Students interested in dairy production would take our integrated degree program in Animal Science or Agricultural Business. Within these majors, students are expected to take core courses in Animal Science, Plant & Soil Science and Agricultural Business to fully prepare for careers in the dairy industry. We have a number of courses that directly apply to dairy management including both a lower division and upper diversion course in dairy production; an upper division on-line course in organic dairy production & management; upper division courses in forage production, feeds, nutrition and ration formulation, genetics and reproductive physiology. Students can also take courses in soil fertility, crop production, farm management, agricultural policy, pricing & markets, international trade, finance, and accounting.
Supervisor and Staff:
Dr. Cindy Daley serves as the dairy program supervisor, setting the policies and management strategies for the unit. She is also responsible for the synergy between the management and the educational and research goals for the unit. She can be reached at firstname.lastname@example.org.
Herd Manager Darby Heffner oversees the day to day operations of the unit and spends a great deal of time training students to ensure milk quality and on-farm safety. Darby can be reached at email@example.com.
Applied Research: The facility also has an active applied research program that seeks to support the organic dairy industry. We focus on projects that can improve forage quality and dry matter intake off pasture, thus improving overall productivity and profitability on-farm. We also study the impact of forage intake on the nutritional profile of milk, including antioxidants, lipids, and carotenoids. Our latest research will look at the economic viability of fodder as a component of the dairy ration. Unfortunately, there is very little scientific data to support the use of sprouted grains in the ruminant. Our plan is generate some actual on-farm data to better understand fodder digestibility and the overall impacts of fodder on the rumen microflora. Several of our research reports and publications have been posted to eOrganic and can be accessed through the www.eorganic.info website.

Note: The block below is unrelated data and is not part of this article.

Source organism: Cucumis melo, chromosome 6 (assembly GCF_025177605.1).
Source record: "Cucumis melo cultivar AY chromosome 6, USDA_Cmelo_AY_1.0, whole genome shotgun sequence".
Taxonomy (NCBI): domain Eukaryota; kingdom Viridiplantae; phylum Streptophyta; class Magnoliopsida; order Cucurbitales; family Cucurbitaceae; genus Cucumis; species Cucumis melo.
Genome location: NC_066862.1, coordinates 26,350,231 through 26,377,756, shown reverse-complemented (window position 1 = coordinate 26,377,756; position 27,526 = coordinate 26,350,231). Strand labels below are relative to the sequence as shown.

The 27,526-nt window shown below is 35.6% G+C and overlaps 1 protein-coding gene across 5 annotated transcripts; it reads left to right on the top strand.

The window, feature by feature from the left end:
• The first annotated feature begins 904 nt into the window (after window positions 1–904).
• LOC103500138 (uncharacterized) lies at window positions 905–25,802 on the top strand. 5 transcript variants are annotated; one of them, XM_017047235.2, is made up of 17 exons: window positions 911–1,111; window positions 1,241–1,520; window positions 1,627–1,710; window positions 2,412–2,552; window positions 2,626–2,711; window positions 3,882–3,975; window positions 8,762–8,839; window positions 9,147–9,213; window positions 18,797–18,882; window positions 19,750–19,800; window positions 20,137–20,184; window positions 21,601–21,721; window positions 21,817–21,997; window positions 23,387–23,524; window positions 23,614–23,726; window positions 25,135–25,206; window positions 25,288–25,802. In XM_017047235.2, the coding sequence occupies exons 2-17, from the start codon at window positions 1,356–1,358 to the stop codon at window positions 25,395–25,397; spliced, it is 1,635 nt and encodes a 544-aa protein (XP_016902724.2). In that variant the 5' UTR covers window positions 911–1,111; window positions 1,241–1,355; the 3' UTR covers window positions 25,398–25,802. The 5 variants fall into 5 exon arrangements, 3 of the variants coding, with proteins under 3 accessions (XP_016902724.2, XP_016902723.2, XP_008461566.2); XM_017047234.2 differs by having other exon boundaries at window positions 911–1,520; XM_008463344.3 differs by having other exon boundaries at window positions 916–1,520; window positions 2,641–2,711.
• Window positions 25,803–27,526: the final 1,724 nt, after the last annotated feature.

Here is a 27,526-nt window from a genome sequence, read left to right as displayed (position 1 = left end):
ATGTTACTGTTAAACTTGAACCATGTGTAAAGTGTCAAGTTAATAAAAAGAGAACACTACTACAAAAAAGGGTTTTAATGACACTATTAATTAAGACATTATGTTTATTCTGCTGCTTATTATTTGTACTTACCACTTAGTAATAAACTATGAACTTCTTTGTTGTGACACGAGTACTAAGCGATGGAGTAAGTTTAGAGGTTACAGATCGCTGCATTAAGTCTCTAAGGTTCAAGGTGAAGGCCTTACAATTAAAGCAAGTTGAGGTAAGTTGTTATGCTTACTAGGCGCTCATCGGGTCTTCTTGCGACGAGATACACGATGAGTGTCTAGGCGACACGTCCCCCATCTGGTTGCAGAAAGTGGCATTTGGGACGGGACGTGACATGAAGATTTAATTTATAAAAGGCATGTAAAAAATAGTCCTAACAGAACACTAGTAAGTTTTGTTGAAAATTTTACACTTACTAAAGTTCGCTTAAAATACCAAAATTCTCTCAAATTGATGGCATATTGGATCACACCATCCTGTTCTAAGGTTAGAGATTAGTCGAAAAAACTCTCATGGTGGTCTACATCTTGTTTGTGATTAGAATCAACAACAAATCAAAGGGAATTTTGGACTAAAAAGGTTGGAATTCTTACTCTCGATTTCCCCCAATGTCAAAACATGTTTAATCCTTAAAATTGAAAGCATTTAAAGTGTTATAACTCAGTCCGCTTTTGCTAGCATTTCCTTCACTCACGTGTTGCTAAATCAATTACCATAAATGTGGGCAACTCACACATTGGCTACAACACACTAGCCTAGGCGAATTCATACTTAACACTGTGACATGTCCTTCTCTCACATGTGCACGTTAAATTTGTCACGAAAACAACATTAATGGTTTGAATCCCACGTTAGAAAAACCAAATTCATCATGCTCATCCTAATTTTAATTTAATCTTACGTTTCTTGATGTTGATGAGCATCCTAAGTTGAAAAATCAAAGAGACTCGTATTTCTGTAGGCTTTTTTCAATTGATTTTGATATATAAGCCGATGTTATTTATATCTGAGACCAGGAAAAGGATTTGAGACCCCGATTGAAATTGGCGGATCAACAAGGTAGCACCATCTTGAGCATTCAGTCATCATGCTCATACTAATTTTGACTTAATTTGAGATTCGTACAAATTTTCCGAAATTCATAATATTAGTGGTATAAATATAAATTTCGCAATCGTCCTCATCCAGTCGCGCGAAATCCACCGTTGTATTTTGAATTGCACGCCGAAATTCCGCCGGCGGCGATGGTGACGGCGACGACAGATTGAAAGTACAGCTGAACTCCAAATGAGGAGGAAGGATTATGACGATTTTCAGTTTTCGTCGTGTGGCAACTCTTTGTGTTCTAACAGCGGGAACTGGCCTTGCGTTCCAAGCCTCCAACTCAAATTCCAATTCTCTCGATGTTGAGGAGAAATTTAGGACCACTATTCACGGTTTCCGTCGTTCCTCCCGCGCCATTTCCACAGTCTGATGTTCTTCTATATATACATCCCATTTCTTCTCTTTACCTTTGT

In 2006, the University Farm transitioned a portion of the University Farm for the purpose of developing a program in organic, pasture-based dairy production and management. This particular production paradigm was developed to bring a more sustainable dairy model into the curriculum, and also serves to expose our students to organic methodology. The unit is run by the Dairy Management Team (DMT), which includes 10 student employees who are charged with the day-to-day operations of the unit. The herd consists of 85 crossbred jersey cows that are milked seasonally with approximately four weeks of down-time over the Christmas holidays. As the students return for the spring semester, the cows begin to calve, setting the stage for the next lactation. The parlor is a traditional pit-style barn retrofitted with a new Afi-Milk System to obtain daily milk weights, somatic cells and components, as well as daily cow activity captured by small ankle pedometers. Students “learn by doing” as members of the Dairy Management Team or through directed-work experiences at our unit. They also have the opportunity to take an upper division course in Organic Dairy Production & Management. This course is a very unique opportunity for our students to learn the theory behind organic production practices, and is the first course of its kind to be offered on a university campus. Students also participate in industry events such as the Western Organic Dairy Producers Alliance Conference on an annual basis. During these conferences, students attend seminars, assist throughout the business meeting as stewards taking notes, collecting survey data, or run media. Learn more about the Western Organic Dairy Producers Alliance at www.wodpa.com
CHICO STATE ORGANIC DAIRY